How Major Philanthropists Are Making Giving More Results-Oriented

This article originally appeared on StephenKoppekin.net on Jan. 16, 2018.

Recent philanthropic efforts have seen more funds gifted than ever before. 2016’s top 50 philanthropists donated a total of $5.6 billion, roughly half of the $10.2 billion given by 2017’s 10 highest donors alone.

2017’s top three donors became household names for their contributions toward technological advancement as well as their record-breaking altruistic endeavors. Mark Zuckerberg and Priscilla Chan, Bill and Melinda Gates, and Michael and Susan Dell contributed a combined $7.5 billion last year; however the differences between old-school philanthropy and the undertakings of today’s tech giants are more than just numerical.

In an era where massive funds are funnelled toward philanthropy, it comes as little surprise that donors prefer to keep tabs on their cash. Each of 2017’s top three philanthropic players departs from the traditional giving formula of relative non-participation; no longer do major donors simply cut a check without considering what will happen next. The Chan-Zuckerberg Initiative, the Gates Foundation, and the Dell Foundation were all created to allow their founders a greater degree of control over how their funds are implemented.

The goals of these organizations are left intentionally ambiguous. The Chan-Zuckerberg Initiative’s stated objective is to “advance human potential and promote equal opportunity,” while the Gates and Dell Initiatives focus on tackling wide-ranging global issues such as poverty and healthcare shortages. Their missions’ width affords philanthropic group founders the freedom to become directly involved in choosing precisely where their money is going, and how it is spent.

The traditional practice of donating to an exterior cause is far from departed, although five of 2017’s 10 largest donations benefit flagship universities, like the gift by Florence Irving—widow of Sysco Corporation cofounder Herb Irving—of $600 million to improve Columbia University’s medical research facilities.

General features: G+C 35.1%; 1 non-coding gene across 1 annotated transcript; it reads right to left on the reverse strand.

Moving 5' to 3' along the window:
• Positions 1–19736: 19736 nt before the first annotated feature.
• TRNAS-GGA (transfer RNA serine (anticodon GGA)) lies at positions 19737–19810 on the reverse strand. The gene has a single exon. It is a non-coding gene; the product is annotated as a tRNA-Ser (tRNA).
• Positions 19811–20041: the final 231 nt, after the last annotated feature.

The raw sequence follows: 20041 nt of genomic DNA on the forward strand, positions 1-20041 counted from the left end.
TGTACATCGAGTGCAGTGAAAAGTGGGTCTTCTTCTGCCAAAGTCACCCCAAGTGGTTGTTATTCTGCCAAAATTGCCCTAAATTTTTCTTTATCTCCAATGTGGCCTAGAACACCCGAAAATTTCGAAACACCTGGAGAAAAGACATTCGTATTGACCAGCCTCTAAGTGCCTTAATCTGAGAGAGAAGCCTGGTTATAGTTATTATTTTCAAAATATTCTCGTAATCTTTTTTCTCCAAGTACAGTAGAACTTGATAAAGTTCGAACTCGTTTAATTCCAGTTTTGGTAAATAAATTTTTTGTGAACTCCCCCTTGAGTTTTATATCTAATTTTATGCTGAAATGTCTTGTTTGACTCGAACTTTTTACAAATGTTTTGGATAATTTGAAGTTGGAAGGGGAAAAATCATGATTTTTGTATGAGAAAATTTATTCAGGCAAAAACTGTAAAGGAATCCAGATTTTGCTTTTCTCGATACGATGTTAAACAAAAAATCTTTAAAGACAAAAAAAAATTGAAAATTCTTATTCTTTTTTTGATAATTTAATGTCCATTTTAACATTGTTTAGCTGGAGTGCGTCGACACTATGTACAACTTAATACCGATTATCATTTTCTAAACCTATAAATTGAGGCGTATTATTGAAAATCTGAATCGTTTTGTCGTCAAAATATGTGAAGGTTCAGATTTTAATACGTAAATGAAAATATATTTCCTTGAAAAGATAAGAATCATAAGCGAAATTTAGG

While university donations undoubtedly contribute to progress, a younger generation of donors like Zuckerberg and Chan seem to be concerned more with solving the world’s most pressing issues in a visible, viable way. Their philanthropic efforts began at a young age—well before retirement—which may explain their frustration with the fact that so many global challenges still persist, in spite of the fact that large-scale philanthropic endeavors have continued for more than a century.

Another Silicon Valley donation appears to hybridize a traditional giving model with the high-involvement strategies practiced by Zuckerberg and Gates. Jack and Laura Dangermond, founders of the Environmental Systems Research Institute, contributed $165 million to aid the Nature Conservancy in efforts to maintain the Santa Barbara coastline. While the donation wasn’t directed through an organization run by its givers, the Dangermonds were fully aware of how that particular gift would be implemented in tackling a specific issue.

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